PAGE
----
Different activities conducted by armed forces and their personnel are governed by different branches of international law, in particular international humanitarian law, international criminal law and human rights law. In recent times, the growing number and jurisprudence of international jurisdictions have also addressed the activities of military personnel engaged in different scenarios, including the internal organisation of armed forces and forms of violation of different rules of international law. Relevant decisions include, for instance, the international ad hoc criminal Tribunals, special courts, and truth and reconciliation commissions, as well as human rights courts and the International Court of Justice.
This book explores the relationship between armed forces and international tribunals, courts and non-judicial bodies, taking into consideration the case-law developed by those jurisdictions.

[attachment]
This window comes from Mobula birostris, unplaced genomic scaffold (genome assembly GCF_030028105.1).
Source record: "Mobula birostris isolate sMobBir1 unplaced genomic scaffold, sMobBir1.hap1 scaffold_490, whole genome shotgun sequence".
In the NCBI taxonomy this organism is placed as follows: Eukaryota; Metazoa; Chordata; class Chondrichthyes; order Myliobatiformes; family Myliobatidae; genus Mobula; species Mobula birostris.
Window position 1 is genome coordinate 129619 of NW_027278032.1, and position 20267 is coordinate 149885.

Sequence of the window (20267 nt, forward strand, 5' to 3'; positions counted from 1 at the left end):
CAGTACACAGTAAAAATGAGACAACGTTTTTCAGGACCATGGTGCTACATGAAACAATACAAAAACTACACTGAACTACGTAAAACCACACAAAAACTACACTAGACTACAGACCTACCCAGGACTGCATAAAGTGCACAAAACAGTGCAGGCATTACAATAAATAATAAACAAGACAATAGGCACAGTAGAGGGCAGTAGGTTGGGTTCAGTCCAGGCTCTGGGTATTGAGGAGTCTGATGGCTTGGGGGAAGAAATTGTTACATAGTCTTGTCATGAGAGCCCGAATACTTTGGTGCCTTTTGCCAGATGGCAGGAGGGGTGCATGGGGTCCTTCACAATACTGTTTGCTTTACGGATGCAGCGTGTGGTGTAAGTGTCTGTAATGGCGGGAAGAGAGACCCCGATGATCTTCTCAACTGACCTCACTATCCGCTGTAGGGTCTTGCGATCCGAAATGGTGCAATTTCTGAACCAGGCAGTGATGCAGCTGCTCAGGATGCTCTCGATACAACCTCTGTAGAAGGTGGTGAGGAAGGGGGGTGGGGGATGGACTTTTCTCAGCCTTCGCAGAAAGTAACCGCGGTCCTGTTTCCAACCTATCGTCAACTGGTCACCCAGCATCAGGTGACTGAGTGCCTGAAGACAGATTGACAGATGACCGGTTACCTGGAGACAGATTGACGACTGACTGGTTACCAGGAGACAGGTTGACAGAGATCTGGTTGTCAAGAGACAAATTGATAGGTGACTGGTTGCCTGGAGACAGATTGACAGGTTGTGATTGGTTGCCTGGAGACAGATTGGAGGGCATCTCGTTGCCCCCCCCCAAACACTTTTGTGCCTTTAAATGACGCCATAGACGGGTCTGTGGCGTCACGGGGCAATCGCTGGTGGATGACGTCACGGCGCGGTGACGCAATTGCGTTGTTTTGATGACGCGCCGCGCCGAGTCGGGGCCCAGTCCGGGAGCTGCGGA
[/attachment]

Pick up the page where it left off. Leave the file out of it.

The contributors are legal academics from various European universities’ law schools, with a specific expertise in international human rights, criminal and humanitarian law.
About this book
‘The book illustrates the effects of international law on the military. It is particularly interesting for readers involved in the military or in the international field.’
Amanda Robinson in NLMR 2014 (266)
Chapter 1. Armed Forces and International Jurisdictions: a General Survey (p. 1)
Chapter 2. International Legal Regimes, Armed Forces and International Jurisdictions (p. 15)
Chapter 3. Armed Forces and the International Court of Justice: the Relevance of International Humanitarian Law and Human Rights Law to the Conduct of Military Operations (p. 51)
Chapter 4. Armed Forces before the International Court of Justice: the Jus Ad Bellum (p. 91)
Chapter 5. The Practice of International Courts and Tribunals on Armed Forces: Issues of Status and Attribution (p. 141)
Chapter 6. Echoes of ‘The Life of Johnny Reb’. The Protection of the Fundamental Rights and Freedoms of Armed Forces Personnel in a Comparative Human Rights Perspective (p. 169)
Chapter 7. The Relationship between Truth Commissions and Armed Forces (p. 189)
Conclusions and Recommendations (p. 207)